Swimming Shark

by littleBits

Published on April 23, 2014

Look out, the Swimming Shark is coming! Bring this fearless fish to life by building a mechanical cam with the dc motor.

The Swimming Shark is a scaled down model of an installation featured in our MoMA Store window displays.

How To Make It


Take a power module and connect the battery cable and 9V battery to it. Be sure that the teeny on/off switch on the power module is switched to "on". Build the circuit as the follows: power + wire + dc motor + slide dimmer + rgb led. Note that instead of the slide dimmer you can really use ANY input you like. In our case we got picky and went for a pressure sensor to make it more tactile.


Use a purple screwdriver to adjust the color of the rgb leds to blue or whatever color you want your ocean to be. We'll make the seascape later.


Next, fold your paper shark! Print out the template attached below called "SwimmingShark_PaperTemplate.PDF". Then fold and glue the shark together.


Now we are going to make a mechanical cam. A cam is a device that converts rotary motion into linear motion. Basically, it uses the spinning motion from the dc motor to make the shark move side to side. Check out the template attached with more detailed instructions on how to create your cam. See template below- "Shark_Cam_Template.pdf"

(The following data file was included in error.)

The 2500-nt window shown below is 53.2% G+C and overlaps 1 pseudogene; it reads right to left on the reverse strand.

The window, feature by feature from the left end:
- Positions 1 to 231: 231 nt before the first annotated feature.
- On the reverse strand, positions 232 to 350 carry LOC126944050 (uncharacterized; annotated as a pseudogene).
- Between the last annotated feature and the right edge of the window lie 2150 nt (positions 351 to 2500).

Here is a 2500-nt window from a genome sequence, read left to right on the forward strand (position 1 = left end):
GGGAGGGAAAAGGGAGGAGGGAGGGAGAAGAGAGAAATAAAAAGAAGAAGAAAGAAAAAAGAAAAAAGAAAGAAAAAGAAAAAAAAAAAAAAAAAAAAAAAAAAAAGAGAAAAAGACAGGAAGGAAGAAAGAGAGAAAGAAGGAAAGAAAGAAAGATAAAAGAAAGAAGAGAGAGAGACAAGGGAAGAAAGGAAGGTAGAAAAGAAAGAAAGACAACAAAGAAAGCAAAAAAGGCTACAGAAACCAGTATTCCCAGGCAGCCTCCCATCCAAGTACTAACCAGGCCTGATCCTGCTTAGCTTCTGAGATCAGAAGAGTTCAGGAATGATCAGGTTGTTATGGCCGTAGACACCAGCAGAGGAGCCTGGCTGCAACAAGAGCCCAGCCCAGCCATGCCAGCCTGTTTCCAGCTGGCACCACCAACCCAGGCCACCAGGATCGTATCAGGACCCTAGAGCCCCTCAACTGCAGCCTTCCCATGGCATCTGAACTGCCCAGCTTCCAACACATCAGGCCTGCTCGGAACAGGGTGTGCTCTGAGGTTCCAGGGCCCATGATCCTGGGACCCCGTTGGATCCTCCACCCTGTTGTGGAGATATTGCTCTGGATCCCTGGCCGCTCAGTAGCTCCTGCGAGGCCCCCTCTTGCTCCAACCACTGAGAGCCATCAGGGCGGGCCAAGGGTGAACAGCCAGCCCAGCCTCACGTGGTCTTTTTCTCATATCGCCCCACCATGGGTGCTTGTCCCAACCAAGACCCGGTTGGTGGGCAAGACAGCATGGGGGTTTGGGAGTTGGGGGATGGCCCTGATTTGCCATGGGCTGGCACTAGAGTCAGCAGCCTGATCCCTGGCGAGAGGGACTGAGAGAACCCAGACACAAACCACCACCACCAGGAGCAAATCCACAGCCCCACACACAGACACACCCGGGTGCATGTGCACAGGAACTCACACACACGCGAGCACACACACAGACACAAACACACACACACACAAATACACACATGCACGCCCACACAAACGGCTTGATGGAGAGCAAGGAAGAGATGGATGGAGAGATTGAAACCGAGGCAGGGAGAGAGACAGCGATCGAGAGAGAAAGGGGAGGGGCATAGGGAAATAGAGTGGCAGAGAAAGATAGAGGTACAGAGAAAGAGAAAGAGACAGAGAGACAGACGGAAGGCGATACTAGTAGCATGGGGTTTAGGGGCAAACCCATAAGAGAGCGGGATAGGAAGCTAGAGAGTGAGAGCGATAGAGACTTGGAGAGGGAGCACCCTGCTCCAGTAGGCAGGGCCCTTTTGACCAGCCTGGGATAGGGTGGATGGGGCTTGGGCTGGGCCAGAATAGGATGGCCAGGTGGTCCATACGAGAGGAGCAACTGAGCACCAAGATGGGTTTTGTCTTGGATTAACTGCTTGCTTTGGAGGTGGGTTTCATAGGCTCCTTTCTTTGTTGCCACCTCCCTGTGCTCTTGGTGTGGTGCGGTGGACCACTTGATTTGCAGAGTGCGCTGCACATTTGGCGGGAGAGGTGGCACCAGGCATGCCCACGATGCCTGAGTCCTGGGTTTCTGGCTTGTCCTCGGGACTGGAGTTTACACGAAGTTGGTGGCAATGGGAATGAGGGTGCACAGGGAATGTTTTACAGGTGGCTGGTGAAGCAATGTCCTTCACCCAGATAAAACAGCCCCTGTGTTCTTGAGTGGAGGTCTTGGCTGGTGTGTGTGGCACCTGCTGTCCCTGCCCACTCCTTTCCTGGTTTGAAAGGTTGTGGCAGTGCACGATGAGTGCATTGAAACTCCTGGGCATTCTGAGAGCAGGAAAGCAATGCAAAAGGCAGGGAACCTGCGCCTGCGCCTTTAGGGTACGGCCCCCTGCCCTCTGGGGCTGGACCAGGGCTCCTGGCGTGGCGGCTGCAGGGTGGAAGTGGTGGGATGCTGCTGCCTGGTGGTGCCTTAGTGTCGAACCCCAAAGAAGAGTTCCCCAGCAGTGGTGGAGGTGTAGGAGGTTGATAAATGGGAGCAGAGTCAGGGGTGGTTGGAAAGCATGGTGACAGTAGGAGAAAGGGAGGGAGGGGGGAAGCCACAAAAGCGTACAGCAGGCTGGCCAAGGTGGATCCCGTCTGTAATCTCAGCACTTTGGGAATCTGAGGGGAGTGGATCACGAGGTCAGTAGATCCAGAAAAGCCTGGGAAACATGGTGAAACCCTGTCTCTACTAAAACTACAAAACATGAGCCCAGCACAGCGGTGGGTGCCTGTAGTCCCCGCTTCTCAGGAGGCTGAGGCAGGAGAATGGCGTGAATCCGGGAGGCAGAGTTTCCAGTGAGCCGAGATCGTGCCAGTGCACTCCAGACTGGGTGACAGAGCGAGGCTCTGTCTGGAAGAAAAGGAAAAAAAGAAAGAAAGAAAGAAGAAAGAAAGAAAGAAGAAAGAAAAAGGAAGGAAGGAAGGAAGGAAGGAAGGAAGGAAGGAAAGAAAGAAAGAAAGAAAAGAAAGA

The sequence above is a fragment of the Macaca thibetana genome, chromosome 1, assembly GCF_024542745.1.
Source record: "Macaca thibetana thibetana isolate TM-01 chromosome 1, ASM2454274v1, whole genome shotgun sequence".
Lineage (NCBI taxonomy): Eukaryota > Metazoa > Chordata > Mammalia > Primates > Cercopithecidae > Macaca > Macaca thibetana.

Let's make the base for our shark. Our base is 6" wide by 20" long. The size is up to you though! Glue a dowel in the middle of the base. Glue your cam to one side of your base, with the moving arm facing inward.


We have to make a support structure to glue the paper shark onto. This structure will have a pivot point in the middle so that it can swing back and forth. See template attached below called "SwimmingShark_InnerStructure.PDF" for how to make that inner structure. We recommend making this structure out of chipboard or cardboard.


Now attach the support structure to the top of the dowel. We used a plastic bearing so that the structure swings smoothly with minimum friction. You can also just screw the middle of the structure into the dowel, but make sure it's loose enough that it can swing.


Create a hook out of armature (or bendable) wire. Tie a string to one end of the hook. Hook the metal into the end of your swinging support structure. The the other end to the top of your cam's arm.


Now it's time to glue the shark onto the support structure!


Almost done ... time to create your seascape. Cut shapes out of construction paper and glue them to the base. We cut out waves and kelp. What do you want your ocean scene to look like?


Finally the time has come! Squeeze the pressure sensor to watch your shark swim!

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